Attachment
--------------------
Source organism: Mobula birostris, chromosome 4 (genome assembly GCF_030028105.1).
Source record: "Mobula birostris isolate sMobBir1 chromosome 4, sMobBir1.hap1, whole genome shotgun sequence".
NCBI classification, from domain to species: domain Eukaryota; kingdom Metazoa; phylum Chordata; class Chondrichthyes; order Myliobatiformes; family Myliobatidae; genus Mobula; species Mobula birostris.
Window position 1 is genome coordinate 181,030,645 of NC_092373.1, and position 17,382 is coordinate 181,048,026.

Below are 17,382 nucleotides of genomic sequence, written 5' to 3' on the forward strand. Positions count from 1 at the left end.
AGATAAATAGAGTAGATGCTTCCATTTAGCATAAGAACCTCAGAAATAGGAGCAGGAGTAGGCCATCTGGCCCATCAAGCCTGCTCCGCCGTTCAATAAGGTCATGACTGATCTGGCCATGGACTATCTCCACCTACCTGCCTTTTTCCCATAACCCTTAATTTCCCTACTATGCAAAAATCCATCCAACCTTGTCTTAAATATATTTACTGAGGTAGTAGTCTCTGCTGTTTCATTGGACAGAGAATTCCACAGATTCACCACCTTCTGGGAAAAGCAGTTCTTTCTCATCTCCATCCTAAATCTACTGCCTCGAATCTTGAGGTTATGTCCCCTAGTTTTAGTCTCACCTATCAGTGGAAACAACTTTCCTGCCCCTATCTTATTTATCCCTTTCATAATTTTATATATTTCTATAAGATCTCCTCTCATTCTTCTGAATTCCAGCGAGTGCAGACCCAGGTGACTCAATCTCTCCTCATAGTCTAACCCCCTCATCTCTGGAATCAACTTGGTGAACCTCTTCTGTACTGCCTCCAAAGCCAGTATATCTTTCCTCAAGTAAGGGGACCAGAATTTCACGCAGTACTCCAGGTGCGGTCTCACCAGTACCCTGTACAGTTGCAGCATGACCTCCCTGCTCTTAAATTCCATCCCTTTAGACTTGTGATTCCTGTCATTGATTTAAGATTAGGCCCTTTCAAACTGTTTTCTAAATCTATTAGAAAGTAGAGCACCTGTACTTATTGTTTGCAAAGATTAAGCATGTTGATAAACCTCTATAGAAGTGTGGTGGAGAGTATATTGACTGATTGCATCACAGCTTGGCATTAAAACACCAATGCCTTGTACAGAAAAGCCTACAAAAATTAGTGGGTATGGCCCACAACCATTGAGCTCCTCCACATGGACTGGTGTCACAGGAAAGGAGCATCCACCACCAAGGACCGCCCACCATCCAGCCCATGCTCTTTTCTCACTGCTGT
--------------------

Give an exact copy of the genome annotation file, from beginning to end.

Source organism: Mobula birostris, chromosome 4 (genome assembly GCF_030028105.1).
Source record: "Mobula birostris isolate sMobBir1 chromosome 4, sMobBir1.hap1, whole genome shotgun sequence".
NCBI classification, from domain to species: domain Eukaryota; kingdom Metazoa; phylum Chordata; class Chondrichthyes; order Myliobatiformes; family Myliobatidae; genus Mobula; species Mobula birostris.
Window position 1 is genome coordinate 181,030,645 of NC_092373.1, and position 17,382 is coordinate 181,048,026.

Below are 17,382 nucleotides of genomic sequence, written 5' to 3' on the forward strand. Positions count from 1 at the left end.
AGATAAATAGAGTAGATGCTTCCATTTAGCATAAGAACCTCAGAAATAGGAGCAGGAGTAGGCCATCTGGCCCATCAAGCCTGCTCCGCCGTTCAATAAGGTCATGACTGATCTGGCCATGGACTATCTCCACCTACCTGCCTTTTTCCCATAACCCTTAATTTCCCTACTATGCAAAAATCCATCCAACCTTGTCTTAAATATATTTACTGAGGTAGTAGTCTCTGCTGTTTCATTGGACAGAGAATTCCACAGATTCACCACCTTCTGGGAAAAGCAGTTCTTTCTCATCTCCATCCTAAATCTACTGCCTCGAATCTTGAGGTTATGTCCCCTAGTTTTAGTCTCACCTATCAGTGGAAACAACTTTCCTGCCCCTATCTTATTTATCCCTTTCATAATTTTATATATTTCTATAAGATCTCCTCTCATTCTTCTGAATTCCAGCGAGTGCAGACCCAGGTGACTCAATCTCTCCTCATAGTCTAACCCCCTCATCTCTGGAATCAACTTGGTGAACCTCTTCTGTACTGCCTCCAAAGCCAGTATATCTTTCCTCAAGTAAGGGGACCAGAATTTCACGCAGTACTCCAGGTGCGGTCTCACCAGTACCCTGTACAGTTGCAGCATGACCTCCCTGCTCTTAAATTCCATCCCTTTAGACTTGTGATTCCTGTCATTGATTTAAGATTAGGCCCTTTCAAACTGTTTTCTAAATCTATTAGAAAGTAGAGCACCTGTACTTATTGTTTGCAAAGATTAAGCATGTTGATAAACCTCTATAGAAGTGTGGTGGAGAGTATATTGACTGATTGCATCACAGCTTGGCATTAAAACACCAATGCCTTGTACAGAAAAGCCTACAAAAATTAGTGGGTATGGCCCACAACCATTGAGCTCCTCCACATGGACTGGTGTCACAGGAAAGGAGCATCCACCACCAAGGACCGCCCACCATCCAGCCCATGCTCTTTTCTCACTGCTGT